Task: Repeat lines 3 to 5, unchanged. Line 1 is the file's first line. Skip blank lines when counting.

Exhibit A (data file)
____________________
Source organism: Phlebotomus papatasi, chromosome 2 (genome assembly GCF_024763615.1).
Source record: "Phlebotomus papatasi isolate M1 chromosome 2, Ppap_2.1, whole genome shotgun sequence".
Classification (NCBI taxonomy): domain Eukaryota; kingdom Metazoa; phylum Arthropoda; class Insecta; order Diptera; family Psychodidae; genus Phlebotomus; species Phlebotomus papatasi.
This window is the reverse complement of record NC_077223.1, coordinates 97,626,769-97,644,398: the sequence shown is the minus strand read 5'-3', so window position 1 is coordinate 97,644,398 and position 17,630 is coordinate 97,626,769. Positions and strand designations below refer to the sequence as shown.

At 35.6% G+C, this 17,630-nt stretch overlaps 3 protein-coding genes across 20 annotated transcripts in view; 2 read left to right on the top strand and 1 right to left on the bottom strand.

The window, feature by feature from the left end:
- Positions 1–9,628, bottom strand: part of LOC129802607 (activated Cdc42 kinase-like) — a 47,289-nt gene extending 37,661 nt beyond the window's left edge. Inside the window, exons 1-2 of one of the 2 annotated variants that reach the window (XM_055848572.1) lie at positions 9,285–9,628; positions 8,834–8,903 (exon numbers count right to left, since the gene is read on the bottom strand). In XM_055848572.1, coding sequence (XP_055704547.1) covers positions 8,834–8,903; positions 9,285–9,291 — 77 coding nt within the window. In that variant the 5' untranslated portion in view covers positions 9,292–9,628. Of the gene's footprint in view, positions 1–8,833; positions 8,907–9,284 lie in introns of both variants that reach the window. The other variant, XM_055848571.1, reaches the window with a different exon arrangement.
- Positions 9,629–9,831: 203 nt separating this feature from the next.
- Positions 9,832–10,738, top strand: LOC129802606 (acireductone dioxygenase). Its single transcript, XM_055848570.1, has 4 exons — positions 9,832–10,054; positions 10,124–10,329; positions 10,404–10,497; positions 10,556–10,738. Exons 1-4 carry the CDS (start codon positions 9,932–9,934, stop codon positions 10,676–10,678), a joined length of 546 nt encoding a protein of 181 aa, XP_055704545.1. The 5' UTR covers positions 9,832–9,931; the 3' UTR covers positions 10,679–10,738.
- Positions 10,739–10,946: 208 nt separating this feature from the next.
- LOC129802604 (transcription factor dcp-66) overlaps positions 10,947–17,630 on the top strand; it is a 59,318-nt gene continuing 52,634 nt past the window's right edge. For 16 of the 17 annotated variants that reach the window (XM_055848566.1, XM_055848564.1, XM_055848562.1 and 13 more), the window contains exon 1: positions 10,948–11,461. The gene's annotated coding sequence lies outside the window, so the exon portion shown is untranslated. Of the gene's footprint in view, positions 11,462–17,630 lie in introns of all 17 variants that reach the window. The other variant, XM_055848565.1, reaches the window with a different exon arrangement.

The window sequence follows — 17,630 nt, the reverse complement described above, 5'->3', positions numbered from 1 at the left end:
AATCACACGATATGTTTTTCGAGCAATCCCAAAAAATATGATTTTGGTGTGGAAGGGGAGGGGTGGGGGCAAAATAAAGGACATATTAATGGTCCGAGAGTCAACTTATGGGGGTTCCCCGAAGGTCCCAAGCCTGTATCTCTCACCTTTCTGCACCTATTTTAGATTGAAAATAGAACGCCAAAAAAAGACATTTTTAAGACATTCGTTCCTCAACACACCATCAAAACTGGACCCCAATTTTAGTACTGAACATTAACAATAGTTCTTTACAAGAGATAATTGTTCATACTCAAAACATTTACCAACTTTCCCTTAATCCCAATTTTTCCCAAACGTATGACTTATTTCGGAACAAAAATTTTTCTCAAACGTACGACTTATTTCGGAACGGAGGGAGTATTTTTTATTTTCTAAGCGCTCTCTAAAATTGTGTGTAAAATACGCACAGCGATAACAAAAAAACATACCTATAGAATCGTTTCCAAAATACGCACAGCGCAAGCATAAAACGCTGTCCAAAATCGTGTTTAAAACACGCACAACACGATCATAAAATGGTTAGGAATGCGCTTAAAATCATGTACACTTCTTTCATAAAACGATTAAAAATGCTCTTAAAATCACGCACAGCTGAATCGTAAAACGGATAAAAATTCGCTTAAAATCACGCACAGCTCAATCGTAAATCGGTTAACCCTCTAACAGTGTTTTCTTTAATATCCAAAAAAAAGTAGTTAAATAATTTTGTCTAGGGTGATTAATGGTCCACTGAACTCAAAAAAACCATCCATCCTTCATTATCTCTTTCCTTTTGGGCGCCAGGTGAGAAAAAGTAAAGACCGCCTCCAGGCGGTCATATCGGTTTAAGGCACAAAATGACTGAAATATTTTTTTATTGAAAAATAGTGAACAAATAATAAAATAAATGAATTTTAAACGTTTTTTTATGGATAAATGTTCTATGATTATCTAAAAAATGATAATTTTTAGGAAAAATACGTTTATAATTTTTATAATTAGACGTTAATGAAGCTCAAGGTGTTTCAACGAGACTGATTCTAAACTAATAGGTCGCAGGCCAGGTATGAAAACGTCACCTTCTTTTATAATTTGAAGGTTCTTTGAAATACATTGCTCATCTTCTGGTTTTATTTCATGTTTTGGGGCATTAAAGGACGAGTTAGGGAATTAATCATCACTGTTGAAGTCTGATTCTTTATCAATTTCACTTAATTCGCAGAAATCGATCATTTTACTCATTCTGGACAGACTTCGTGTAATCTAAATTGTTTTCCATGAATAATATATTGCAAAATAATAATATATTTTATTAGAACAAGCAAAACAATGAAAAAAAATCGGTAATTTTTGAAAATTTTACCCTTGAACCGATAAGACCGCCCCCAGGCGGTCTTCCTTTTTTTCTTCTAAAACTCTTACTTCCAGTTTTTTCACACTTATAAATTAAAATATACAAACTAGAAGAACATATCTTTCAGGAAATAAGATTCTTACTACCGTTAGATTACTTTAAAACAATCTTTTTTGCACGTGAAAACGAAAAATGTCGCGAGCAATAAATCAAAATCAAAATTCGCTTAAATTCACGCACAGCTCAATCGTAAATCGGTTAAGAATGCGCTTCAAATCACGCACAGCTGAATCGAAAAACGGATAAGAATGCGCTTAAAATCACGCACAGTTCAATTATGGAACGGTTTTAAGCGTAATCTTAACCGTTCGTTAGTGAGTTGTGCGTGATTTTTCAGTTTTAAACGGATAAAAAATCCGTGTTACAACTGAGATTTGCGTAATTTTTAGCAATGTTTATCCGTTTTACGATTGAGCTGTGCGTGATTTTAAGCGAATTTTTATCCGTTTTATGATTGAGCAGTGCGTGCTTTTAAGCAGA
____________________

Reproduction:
Classification (NCBI taxonomy): domain Eukaryota; kingdom Metazoa; phylum Arthropoda; class Insecta; order Diptera; family Psychodidae; genus Phlebotomus; species Phlebotomus papatasi.
This window is the reverse complement of record NC_077223.1, coordinates 97,626,769-97,644,398: the sequence shown is the minus strand read 5'-3', so window position 1 is coordinate 97,644,398 and position 17,630 is coordinate 97,626,769. Positions and strand designations below refer to the sequence as shown.

At 35.6% G+C, this 17,630-nt stretch overlaps 3 protein-coding genes across 20 annotated transcripts in view; 2 read left to right on the top strand and 1 right to left on the bottom strand.